After three months of his presidency, the honeymoon between Lopez Obrador and the Mexican people is only getting sweeter, pundits say.
This active, communicative leader, who holds massive press conferences daily and whose utterances are rich with “elements of an almost religious culture…pardon and goodness,” according to pollster and El Economista writer Roy Campos, is generating historic approval levels of 70 to 80 percent, even higher than his record 50-percent-plus election victory.
And the goodwill is overflowing both among the humble people Lopez Obrador has steadfastly championed and educated urbanites.
“It doesn’t matter if the murder rate keeps going up,” said Campos, explaining that what pleases people have been AMLO’s symbolic moves—reducing government salaries (including his own), eliminating the monthly 205,122-peso (US$10,600) pension of former presidents, getting rid of the official cars and jets of government officials, and so on.
However, the support for AMLO evidences “an extra phenomenon,” Campos adds, that doesn’t depend as much on facts as on emotion.
Lorena Becerra, pollster for the newspaper Reforma, agrees, explaining that Mexicans had been mired in a long period of disenchantment, feeling that “the security situation was not going to improve, that all politicians are corrupt.”
But “suddenly we begin to see that public opinion…starts to have high expectations,” she said in a Televisa interview. “People have begun to believe in the change that López Obrador offers and to attach this support to everything he says,” even when experts pan his programs, such as the creation of a National Guard or his January fight against gasoline thieves.
Indeed, gas thievery was the frame for some signature moves by the leader who presides over a country with a poverty rate of 42 percent (according to government measures, which are much higher than those of the World Bank).
After the traumatic “oleoducto” (gasoline-pipeline) explosion in Tlahuelilpan, AMLO tread a fine line. While managing to remain firm in his goal of stopping thievery from Pemex, he arrived, somber and dressed in black, at the disaster scene within hours, declaring, “We have the conviction that the people are good, that they are honest. That they arrived at the extremes of these practices [stealing gasoline] because they have been completely abandoned.” Perhaps more remarkably, Lopez Obrador, supported by his party Morena, soon began funneling economic aid to victims of the explosion.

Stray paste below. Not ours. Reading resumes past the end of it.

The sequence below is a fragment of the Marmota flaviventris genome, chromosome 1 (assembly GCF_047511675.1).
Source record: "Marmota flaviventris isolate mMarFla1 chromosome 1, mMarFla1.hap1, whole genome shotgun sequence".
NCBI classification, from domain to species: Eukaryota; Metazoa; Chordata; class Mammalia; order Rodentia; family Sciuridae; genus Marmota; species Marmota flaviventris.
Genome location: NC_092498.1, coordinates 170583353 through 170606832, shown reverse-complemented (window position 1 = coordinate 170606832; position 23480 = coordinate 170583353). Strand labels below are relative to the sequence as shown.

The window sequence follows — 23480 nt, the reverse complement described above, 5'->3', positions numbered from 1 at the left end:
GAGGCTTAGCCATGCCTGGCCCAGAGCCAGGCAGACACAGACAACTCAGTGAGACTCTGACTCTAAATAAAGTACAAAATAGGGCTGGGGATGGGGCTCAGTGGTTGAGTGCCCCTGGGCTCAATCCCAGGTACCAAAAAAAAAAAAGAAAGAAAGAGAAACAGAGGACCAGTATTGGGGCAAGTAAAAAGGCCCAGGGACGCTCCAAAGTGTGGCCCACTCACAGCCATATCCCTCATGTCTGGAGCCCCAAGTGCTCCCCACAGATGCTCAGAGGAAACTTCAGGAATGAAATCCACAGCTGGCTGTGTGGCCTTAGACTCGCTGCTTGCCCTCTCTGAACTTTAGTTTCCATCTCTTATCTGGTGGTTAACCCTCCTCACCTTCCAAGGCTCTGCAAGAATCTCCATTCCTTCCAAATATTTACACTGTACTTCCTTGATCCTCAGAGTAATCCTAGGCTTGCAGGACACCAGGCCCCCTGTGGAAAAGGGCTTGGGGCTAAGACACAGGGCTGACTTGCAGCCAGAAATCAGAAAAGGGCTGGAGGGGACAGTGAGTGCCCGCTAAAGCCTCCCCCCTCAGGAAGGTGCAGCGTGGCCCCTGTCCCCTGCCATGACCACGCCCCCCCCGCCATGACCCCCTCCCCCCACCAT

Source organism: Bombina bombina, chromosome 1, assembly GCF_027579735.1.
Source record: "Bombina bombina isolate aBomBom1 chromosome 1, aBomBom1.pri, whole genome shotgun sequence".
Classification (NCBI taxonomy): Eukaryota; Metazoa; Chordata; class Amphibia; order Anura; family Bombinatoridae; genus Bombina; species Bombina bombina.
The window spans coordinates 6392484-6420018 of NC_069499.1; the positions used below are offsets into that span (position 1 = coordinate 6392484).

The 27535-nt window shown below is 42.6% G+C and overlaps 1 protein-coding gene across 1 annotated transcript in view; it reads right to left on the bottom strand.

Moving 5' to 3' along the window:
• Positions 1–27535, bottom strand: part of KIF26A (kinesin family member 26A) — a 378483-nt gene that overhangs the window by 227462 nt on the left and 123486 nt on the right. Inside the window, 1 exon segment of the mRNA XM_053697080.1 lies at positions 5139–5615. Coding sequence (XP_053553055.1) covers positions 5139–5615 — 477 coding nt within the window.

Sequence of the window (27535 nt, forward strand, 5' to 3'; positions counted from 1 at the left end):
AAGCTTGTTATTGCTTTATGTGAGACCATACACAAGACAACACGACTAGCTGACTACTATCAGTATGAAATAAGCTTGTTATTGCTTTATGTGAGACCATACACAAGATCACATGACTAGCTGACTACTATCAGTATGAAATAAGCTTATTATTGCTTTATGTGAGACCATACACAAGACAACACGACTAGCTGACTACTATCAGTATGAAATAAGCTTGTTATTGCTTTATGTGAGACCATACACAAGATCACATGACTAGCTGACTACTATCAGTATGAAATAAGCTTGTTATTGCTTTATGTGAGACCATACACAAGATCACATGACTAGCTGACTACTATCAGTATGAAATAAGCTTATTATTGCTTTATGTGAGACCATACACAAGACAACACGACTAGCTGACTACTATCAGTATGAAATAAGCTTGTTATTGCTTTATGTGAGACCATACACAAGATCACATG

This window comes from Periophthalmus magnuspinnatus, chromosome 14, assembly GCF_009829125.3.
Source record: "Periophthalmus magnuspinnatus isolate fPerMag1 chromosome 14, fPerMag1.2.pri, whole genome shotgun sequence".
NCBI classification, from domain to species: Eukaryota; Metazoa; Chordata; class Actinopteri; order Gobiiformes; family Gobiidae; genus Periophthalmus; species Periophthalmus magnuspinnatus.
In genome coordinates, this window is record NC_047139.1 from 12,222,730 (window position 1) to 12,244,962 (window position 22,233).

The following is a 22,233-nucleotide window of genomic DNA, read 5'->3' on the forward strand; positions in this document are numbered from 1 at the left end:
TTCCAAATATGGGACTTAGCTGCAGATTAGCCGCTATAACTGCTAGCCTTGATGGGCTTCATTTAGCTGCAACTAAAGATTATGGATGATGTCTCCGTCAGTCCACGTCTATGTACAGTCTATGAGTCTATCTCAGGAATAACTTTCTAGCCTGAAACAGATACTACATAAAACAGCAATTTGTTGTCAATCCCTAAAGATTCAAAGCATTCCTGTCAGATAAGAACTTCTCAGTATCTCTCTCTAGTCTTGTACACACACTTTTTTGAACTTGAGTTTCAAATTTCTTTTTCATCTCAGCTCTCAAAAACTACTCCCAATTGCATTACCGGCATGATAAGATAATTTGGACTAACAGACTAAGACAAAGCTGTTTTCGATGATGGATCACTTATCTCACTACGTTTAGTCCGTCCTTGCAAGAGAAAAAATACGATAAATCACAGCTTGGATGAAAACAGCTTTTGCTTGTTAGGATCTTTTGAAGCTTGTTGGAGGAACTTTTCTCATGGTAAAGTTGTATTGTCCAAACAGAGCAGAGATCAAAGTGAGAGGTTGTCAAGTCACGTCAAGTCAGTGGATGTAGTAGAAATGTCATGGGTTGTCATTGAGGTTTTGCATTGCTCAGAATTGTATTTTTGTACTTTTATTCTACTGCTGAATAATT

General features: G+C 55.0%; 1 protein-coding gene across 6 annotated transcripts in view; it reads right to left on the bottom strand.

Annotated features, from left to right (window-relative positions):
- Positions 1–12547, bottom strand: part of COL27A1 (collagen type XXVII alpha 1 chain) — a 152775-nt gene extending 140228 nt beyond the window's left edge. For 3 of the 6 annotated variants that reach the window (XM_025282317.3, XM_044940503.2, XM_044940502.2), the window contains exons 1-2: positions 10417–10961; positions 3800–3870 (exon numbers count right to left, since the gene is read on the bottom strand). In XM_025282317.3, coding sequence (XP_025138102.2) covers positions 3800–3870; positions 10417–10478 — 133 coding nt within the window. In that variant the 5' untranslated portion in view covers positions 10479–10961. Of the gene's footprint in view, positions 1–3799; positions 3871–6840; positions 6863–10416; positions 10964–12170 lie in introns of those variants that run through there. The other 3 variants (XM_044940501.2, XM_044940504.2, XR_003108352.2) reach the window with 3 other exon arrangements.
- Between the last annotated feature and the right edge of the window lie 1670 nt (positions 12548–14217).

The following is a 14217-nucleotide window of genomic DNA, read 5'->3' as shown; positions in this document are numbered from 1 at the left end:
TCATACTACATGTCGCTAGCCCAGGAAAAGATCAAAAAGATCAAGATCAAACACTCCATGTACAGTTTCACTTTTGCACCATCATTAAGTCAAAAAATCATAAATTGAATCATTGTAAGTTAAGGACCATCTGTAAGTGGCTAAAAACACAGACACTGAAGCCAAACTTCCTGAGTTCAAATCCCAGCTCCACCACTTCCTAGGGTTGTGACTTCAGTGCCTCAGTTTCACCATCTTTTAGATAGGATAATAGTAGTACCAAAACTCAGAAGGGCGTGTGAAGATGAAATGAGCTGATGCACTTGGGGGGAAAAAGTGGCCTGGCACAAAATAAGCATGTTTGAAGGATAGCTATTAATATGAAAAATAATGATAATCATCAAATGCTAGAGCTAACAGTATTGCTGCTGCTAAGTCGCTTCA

In reaction to these moves, public opinion of the president during the crisis was remarkably buoyant. When there were hours-long lines at filling stations in Guadalajara, a half dozen articulate, young, Uber drivers serenely expressed support for the president, even though his decisions were putting a serious cramp on their ability to earn a living.
“The robbery of gasoline is a difficult problem and what the president is trying to accomplish will take time,” said one, without blinking.
A 30-year-old financial analyst in a multinational, information technology company in Guadalajara had a slightly different take on AMLO’s record so far, with the gasoline crisis figuring prominently in her opinion.
“I didn’t support him at first,” she explained. “In fact I voted against him. But now, since I don’t have any other options, I’m giving him a chance, and I’ve changed my ideas.
“Before January, I didn’t even know that gasoline was being stolen,” she went on. “When the president closed the pipelines, I was against it. He could have chosen a different way that would have caused less chaos. But now, looking at the results, they’ve been good; the price of gasoline has gone down a little.
“Before, with other presidents, all we saw were increases. So with this president, even though some of his ideas are weird, or odd, we end up with benefits. But with previous presidents, even though they had some good ideas, we didn’t get any benefits. So now I know what AMLO can accomplish and I’m expecting only good things.”